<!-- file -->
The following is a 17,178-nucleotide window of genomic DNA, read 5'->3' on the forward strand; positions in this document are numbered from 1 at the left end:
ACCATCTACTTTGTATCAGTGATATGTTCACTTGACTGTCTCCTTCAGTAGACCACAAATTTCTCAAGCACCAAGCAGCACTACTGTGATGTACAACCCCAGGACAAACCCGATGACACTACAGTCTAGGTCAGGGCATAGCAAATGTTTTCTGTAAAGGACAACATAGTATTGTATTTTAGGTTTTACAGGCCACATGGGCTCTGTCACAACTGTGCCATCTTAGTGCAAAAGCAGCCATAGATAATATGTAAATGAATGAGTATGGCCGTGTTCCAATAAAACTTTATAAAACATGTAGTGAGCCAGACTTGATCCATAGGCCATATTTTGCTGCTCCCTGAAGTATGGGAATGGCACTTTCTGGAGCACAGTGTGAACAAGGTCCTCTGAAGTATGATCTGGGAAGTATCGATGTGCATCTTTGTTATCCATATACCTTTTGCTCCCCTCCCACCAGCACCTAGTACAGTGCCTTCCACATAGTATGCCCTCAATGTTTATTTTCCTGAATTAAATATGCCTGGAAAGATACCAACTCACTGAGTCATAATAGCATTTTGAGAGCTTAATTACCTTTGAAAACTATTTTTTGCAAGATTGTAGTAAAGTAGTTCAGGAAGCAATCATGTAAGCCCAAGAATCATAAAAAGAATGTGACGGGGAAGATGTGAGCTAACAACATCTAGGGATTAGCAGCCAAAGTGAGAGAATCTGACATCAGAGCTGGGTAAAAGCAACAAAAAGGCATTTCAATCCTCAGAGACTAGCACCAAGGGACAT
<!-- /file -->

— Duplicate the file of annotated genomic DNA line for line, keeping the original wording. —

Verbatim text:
The following is a 17,178-nucleotide window of genomic DNA, read 5'->3' on the forward strand; positions in this document are numbered from 1 at the left end:
ACCATCTACTTTGTATCAGTGATATGTTCACTTGACTGTCTCCTTCAGTAGACCACAAATTTCTCAAGCACCAAGCAGCACTACTGTGATGTACAACCCCAGGACAAACCCGATGACACTACAGTCTAGGTCAGGGCATAGCAAATGTTTTCTGTAAAGGACAACATAGTATTGTATTTTAGGTTTTACAGGCCACATGGGCTCTGTCACAACTGTGCCATCTTAGTGCAAAAGCAGCCATAGATAATATGTAAATGAATGAGTATGGCCGTGTTCCAATAAAACTTTATAAAACATGTAGTGAGCCAGACTTGATCCATAGGCCATATTTTGCTGCTCCCTGAAGTATGGGAATGGCACTTTCTGGAGCACAGTGTGAACAAGGTCCTCTGAAGTATGATCTGGGAAGTATCGATGTGCATCTTTGTTATCCATATACCTTTTGCTCCCCTCCCACCAGCACCTAGTACAGTGCCTTCCACATAGTATGCCCTCAATGTTTATTTTCCTGAATTAAATATGCCTGGAAAGATACCAACTCACTGAGTCATAATAGCATTTTGAGAGCTTAATTACCTTTGAAAACTATTTTTTGCAAGATTGTAGTAAAGTAGTTCAGGAAGCAATCATGTAAGCCCAAGAATCATAAAAAGAATGTGACGGGGAAGATGTGAGCTAACAACATCTAGGGATTAGCAGCCAAAGTGAGAGAATCTGACATCAGAGCTGGGTAAAAGCAACAAAAAGGCATTTCAATCCTCAGAGACTAGCACCAAGGGACAT